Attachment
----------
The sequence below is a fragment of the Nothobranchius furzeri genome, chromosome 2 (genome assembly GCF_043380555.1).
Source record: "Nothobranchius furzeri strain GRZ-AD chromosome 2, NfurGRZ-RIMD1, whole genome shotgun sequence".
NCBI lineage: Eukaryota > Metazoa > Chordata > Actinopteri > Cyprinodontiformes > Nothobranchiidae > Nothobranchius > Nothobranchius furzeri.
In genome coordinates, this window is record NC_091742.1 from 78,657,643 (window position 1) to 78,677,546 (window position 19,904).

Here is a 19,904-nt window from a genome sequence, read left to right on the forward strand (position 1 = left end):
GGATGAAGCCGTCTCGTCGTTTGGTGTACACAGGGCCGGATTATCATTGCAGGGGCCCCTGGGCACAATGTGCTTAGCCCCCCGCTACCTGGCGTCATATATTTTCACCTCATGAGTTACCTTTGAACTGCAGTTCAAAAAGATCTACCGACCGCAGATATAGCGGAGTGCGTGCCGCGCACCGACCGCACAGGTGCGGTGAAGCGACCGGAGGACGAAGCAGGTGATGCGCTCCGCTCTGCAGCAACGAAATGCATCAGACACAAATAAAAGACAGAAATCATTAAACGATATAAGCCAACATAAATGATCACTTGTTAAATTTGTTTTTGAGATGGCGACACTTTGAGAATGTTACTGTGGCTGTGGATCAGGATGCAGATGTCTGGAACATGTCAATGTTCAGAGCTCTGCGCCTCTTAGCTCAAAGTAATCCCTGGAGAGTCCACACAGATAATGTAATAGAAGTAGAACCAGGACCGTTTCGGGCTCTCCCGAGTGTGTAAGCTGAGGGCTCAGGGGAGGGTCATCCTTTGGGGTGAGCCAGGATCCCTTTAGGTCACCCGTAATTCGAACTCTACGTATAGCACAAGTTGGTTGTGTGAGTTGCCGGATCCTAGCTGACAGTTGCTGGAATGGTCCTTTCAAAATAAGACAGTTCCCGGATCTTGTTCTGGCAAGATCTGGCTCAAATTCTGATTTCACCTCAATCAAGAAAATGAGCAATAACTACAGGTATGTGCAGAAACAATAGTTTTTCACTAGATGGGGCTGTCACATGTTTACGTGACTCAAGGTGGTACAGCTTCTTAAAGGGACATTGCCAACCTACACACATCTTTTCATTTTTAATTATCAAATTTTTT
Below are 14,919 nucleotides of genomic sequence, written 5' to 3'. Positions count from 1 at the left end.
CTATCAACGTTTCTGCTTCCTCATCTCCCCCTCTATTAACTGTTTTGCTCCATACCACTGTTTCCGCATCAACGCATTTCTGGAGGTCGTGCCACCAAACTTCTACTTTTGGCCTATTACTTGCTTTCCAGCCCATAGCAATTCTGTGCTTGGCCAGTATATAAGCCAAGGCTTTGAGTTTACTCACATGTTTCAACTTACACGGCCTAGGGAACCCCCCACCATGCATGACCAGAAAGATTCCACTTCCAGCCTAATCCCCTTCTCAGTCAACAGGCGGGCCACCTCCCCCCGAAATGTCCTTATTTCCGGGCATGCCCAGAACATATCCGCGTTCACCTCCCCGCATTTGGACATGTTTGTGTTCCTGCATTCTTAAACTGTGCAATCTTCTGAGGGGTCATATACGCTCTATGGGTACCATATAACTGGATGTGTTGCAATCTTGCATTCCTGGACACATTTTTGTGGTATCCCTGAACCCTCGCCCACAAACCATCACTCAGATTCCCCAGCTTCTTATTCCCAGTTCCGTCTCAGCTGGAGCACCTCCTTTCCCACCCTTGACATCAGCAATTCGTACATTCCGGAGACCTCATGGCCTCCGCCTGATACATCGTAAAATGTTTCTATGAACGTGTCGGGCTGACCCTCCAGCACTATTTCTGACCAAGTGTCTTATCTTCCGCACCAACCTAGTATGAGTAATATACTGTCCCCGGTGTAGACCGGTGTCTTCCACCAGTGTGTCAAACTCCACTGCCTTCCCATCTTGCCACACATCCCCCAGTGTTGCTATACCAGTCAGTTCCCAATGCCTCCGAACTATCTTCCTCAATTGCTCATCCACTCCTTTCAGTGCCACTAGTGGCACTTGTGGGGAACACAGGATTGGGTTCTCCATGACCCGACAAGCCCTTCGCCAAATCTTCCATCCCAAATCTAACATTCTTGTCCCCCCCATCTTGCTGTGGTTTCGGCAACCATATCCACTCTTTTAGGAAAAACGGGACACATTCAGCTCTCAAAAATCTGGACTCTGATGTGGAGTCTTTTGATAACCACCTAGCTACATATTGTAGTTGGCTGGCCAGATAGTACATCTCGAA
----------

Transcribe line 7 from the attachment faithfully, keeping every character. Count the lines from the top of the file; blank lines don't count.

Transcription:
Below are 14,919 nucleotides of genomic sequence, written 5' to 3'. Positions count from 1 at the left end.